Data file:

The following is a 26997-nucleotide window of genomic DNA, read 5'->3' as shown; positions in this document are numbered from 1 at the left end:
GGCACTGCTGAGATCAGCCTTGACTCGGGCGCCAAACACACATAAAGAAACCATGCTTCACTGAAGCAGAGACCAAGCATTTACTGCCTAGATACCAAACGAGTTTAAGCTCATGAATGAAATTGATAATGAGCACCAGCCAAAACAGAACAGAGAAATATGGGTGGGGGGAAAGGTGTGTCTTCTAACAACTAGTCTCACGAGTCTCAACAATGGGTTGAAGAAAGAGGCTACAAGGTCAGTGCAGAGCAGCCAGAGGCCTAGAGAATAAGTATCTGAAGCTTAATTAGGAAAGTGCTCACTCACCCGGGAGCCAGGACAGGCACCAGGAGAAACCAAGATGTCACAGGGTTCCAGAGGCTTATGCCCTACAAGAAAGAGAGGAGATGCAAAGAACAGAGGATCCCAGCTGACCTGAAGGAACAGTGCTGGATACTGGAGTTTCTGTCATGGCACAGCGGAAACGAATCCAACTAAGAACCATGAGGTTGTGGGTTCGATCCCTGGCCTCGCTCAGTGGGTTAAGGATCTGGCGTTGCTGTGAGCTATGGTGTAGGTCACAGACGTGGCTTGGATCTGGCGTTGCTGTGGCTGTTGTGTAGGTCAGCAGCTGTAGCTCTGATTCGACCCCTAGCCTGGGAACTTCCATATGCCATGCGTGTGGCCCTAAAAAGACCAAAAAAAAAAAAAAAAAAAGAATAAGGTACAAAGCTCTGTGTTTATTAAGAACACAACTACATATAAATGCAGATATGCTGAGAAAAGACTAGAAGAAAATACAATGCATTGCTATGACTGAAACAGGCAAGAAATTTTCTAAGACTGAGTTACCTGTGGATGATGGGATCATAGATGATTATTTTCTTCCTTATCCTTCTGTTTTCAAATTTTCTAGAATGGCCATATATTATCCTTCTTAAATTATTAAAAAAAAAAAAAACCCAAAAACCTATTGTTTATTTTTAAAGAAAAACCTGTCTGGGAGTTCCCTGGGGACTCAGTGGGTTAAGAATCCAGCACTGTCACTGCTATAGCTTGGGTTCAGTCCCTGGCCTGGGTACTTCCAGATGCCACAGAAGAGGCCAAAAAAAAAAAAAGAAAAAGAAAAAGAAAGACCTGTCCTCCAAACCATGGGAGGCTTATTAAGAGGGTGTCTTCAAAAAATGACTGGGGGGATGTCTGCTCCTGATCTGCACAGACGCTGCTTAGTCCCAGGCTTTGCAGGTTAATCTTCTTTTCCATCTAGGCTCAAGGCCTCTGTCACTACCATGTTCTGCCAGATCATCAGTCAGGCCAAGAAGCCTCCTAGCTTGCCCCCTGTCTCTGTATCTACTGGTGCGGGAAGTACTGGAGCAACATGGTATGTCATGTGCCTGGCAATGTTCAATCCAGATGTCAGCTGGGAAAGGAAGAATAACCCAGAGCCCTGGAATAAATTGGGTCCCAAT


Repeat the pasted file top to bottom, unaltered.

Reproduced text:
The following is a 26997-nucleotide window of genomic DNA, read 5'->3' as shown; positions in this document are numbered from 1 at the left end:
GGCACTGCTGAGATCAGCCTTGACTCGGGCGCCAAACACACATAAAGAAACCATGCTTCACTGAAGCAGAGACCAAGCATTTACTGCCTAGATACCAAACGAGTTTAAGCTCATGAATGAAATTGATAATGAGCACCAGCCAAAACAGAACAGAGAAATATGGGTGGGGGGAAAGGTGTGTCTTCTAACAACTAGTCTCACGAGTCTCAACAATGGGTTGAAGAAAGAGGCTACAAGGTCAGTGCAGAGCAGCCAGAGGCCTAGAGAATAAGTATCTGAAGCTTAATTAGGAAAGTGCTCACTCACCCGGGAGCCAGGACAGGCACCAGGAGAAACCAAGATGTCACAGGGTTCCAGAGGCTTATGCCCTACAAGAAAGAGAGGAGATGCAAAGAACAGAGGATCCCAGCTGACCTGAAGGAACAGTGCTGGATACTGGAGTTTCTGTCATGGCACAGCGGAAACGAATCCAACTAAGAACCATGAGGTTGTGGGTTCGATCCCTGGCCTCGCTCAGTGGGTTAAGGATCTGGCGTTGCTGTGAGCTATGGTGTAGGTCACAGACGTGGCTTGGATCTGGCGTTGCTGTGGCTGTTGTGTAGGTCAGCAGCTGTAGCTCTGATTCGACCCCTAGCCTGGGAACTTCCATATGCCATGCGTGTGGCCCTAAAAAGACCAAAAAAAAAAAAAAAAAAAGAATAAGGTACAAAGCTCTGTGTTTATTAAGAACACAACTACATATAAATGCAGATATGCTGAGAAAAGACTAGAAGAAAATACAATGCATTGCTATGACTGAAACAGGCAAGAAATTTTCTAAGACTGAGTTACCTGTGGATGATGGGATCATAGATGATTATTTTCTTCCTTATCCTTCTGTTTTCAAATTTTCTAGAATGGCCATATATTATCCTTCTTAAATTATTAAAAAAAAAAAAAACCCAAAAACCTATTGTTTATTTTTAAAGAAAAACCTGTCTGGGAGTTCCCTGGGGACTCAGTGGGTTAAGAATCCAGCACTGTCACTGCTATAGCTTGGGTTCAGTCCCTGGCCTGGGTACTTCCAGATGCCACAGAAGAGGCCAAAAAAAAAAAAAGAAAAAGAAAAAGAAAGACCTGTCCTCCAAACCATGGGAGGCTTATTAAGAGGGTGTCTTCAAAAAATGACTGGGGGGATGTCTGCTCCTGATCTGCACAGACGCTGCTTAGTCCCAGGCTTTGCAGGTTAATCTTCTTTTCCATCTAGGCTCAAGGCCTCTGTCACTACCATGTTCTGCCAGATCATCAGTCAGGCCAAGAAGCCTCCTAGCTTGCCCCCTGTCTCTGTATCTACTGGTGCGGGAAGTACTGGAGCAACATGGTATGTCATGTGCCTGGCAATGTTCAATCCAGATGTCAGCTGGGAAAGGAAGAATAACCCAGAGCCCTGGAATAAATTGGGTCCCAAT